ISCI is a cross-disciplinary research centre working to further our understanding of state crime: organisational deviance violating human rights



Haiti is the poorest country in the Western Hemisphere with 55 percent of the population living below the poverty line of $1.25 a day. Not only do a considerable number of Haitians suffer from chronic poverty, but recurrent social unrest, violent conflict, and internal displacement have been significant features of Haiti’s history since the country’s independence in 1804. For centuries Haitian governance has been plagued by successive coups, weak and inefficient institutions, and widespread corruption. Bitter political contestation has evoked strategies such as political killings, kidnapping, torture, and unlawful incarceration for officials and criminal networks seeking to maintain control. There is virtually no accountability for past human rights abuses: including those from the 1971 to 1986 Duvalier period where security forces committed rape, torture, arbitrary detention and other violations against thousands of Haitian citizens.

Haiti’s geopolitical import has further riddled the nation’s development (Haiti ranks 145th/169 on the Human Development Index). Periods of US occupation and excessive involvement from the outside compels the small island nation to comply with the policy goals and political preferences of foreign powers, either reluctantly or by force. External meddling, not limited to the US, creates additional instabilities in the political arena and limits the democratic agency and decision-making of ordinary citizens. The foreign-influenced ousting of Jean-Bertrand Aristide in 2004, for example, is thought a consequence of the populist figure’s pro-poor rhetoric and moves to tackle social justice issues.

On January 12, 2010 Haiti landed on the global map as a result of a 7.0 earthquake – an event so horrific that countries as diverse as Ghana, Greece, Estonia and Saudi Arabia immediately deployed some form of outreach and aid. From a State Crime perspective, the catastrophic disaster has become yet another lens for observing the prohibitive costs of endemic poverty and political volatility on a highly unequal society. A considerable number of the 220,000 persons killed in the quake met their demise by living in dense shantytowns and badly-constructed buildings in Port-au-Prince and surrounding areas. A staggering 2.3 million people were immediately internally displaced as they fled inhabitable homes and settlements – and many have never returned. Three years later, the rubble has disappeared at a far faster rate than the tented cities intended to house people temporarily. Little by little, Haitians have fought to exit camps and spontaneous settlements, restore their former situations, cope with tragedy and loss of family members, and find the means to acquire a basic living. As this process unfolds on a mass scale, and inside extremely crowded urban areas, it exposes the endless layers of socio-economic injustice that converge to prolong displacement for hundreds of thousands of the poorest members of society.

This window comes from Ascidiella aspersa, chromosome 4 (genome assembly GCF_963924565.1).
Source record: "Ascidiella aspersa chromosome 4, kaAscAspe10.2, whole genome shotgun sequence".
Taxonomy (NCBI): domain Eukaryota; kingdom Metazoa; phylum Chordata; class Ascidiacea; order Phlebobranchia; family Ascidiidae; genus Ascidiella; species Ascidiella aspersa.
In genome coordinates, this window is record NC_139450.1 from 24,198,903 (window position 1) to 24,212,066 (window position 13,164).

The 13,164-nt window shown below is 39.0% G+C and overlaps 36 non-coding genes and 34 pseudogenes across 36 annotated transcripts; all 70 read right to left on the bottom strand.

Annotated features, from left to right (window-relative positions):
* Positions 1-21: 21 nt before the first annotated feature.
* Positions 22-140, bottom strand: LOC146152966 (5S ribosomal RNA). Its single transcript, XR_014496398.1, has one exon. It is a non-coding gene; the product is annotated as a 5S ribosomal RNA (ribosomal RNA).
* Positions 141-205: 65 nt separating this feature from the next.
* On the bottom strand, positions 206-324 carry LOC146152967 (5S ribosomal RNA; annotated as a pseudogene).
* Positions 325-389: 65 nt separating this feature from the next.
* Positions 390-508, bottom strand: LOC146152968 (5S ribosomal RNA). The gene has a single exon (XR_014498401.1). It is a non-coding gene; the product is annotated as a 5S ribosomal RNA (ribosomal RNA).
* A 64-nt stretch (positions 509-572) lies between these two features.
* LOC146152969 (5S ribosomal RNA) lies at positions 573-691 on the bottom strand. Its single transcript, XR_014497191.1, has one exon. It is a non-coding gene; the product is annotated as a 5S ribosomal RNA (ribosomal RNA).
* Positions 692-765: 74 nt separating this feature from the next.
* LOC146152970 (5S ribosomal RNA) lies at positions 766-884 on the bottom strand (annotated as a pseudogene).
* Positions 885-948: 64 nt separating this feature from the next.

The 9-billion dollar earthquake relief effort is, by far, one of the largest ever launched by the international humanitarian community, but one that has been met with mixed results and fair criticism. Some claim the international system has neglected to establish meaningful relationships with Haitian civil society and human rights organizations, or work inside local efforts to address displacement and corresponding socio-economic issues. As Haiti looks towards ‘building back better,’ countless numbers of the displaced are to this day unable to access their rights to housing, land and property as a result of unfulfilled State obligations and patchy international intervention. Few seem willing or able to break the nested power relations between government and the powerful landowning elite that stall land reform attempts and prevent access to housing and tenure security for Haiti’s poor. In some of the worst violations against earthquake victims, nearly 61,000 displaced persons have been forcibly evicted from informal settlements by landowners and criminal gangs; in these acts displaced persons lose the poorly-serviced, tented communities that serve as the lifeblood for post-earthquake survival. As time lags on, the prospects are growing dim for the 400,000 displaced Haitians who still struggle to end their long-term state of homelessness and find a place that can protect them against flooding, disease, economic insecurity, and rising crime and violence.